Follow step-by-step procedure in corn scouting

Photos by Tom J. Bechman young corn plants
WHY IS IT DIFFERENT? Agronomist Dave Nanda decided to dig this plant to see why it was off-color compared to all other plants.
Corn Watch: Solving the mystery of the light-colored corn plant.

You’re scouting your cornfield and find something that doesn’t look right. Dave Nanda says there are steps you can take on your own to find clues as to what may be occurring. Once you exhaust those steps, if you haven’t found an answer, it may be time to call your seed dealer or agronomist for help.

“If I see an off-color plant in a cornfield, I want to find the cause,” says Nanda, director of genetics for Seed Genetics Direct, Jeffersonville, Ohio, sponsor of Corn Watch ’21.

Related: Return to warmer temps aids germination

It may require sacrificing a few plants, but it’s important to determine the cause while symptoms are still visible, Nanda says. In some cases, it’s a one-off occurrence that may not affect other plants. However, in other cases, you might find an issue worth correcting, either yet this season or by adjusting plans for 2022.

Scouting example

Here is an example from Nanda’s visit to the Corn Watch ’21 field when corn was at the four-leaf stage. He noticed one off-color plant in a row of otherwise healthy, dark green plants.

1. Recognize the problem. “It was just one plant, but I am a curious person,” Nanda says. “I wanted to know what was affecting it.”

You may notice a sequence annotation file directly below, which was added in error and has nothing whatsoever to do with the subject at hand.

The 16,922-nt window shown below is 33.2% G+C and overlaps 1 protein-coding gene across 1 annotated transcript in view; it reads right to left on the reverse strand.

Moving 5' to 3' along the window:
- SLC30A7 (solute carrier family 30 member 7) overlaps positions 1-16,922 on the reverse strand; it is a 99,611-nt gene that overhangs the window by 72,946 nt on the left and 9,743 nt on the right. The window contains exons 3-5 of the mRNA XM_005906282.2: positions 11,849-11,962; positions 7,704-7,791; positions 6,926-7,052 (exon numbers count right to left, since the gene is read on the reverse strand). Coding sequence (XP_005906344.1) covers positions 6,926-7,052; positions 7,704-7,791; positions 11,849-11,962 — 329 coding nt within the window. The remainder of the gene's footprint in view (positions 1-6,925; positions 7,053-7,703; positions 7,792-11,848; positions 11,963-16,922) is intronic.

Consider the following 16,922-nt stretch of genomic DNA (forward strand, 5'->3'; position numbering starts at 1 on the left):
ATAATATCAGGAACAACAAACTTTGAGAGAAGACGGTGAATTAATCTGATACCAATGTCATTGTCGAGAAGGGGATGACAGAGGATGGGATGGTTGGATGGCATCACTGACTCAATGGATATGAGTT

2. Make visual observations. Nanda noted that the plant was at the same growth stage and same height as other plants. The only difference was that it was yellowish-green instead of dark green.

3. Dig the plant. Nanda had a shovel and large trowel. To make sure he captured all the roots without disturbing them, he dug around and under the plant.

4. Pay attention to soil conditions. If the soil comes out in chunks or if there are layers, crusting or soil compaction may be involved. Because a couple of heavy rains had occurred since planting, there was some crusting, but it didn’t appear to be enough to affect rooting.

5. Examine the roots. Nanda brushed away the soil and examined root structure. For the most part, it appeared normal. “Then I noticed that something besides roots came up with the plant,” he explains. “A fairly large piece of cornstalk residue was attached to a main root. In fact, roots grew through the stalk.

“My best guess is that the seed happened to be placed very near the large piece of cornstalk residue, and roots grew into it,” Nanda says. “When they did, they weren’t finding nutrients the plant needed. Some roots were in normal soil, but apparently there was a temporary shortage of nutrients.”

Looking more closely at the plant, Nanda noticed that newer leaves were showing more green color. “The plant probably would have grown out of it as all roots returned to normal soil,” he observes. “It was just an unusual situation.”

corn roots

Dave Nanda concluded that when the roots of this corn plant grew into an old cornstalk, the plant temporarily ran short on nutrients.

6. Other steps. In this case, Nanda was satisfied with his conclusion. If it wasn’t as clear-cut, he could have dug a healthy plant to compare roots.

“In cases where there are multiple plants affected, you could pull tissue samples from affected plants versus healthy plants to compare,” he says. When big areas of a field are affected, consider pulling a soil sample from both affected and normal areas of the field.    

TAGS: Scouting
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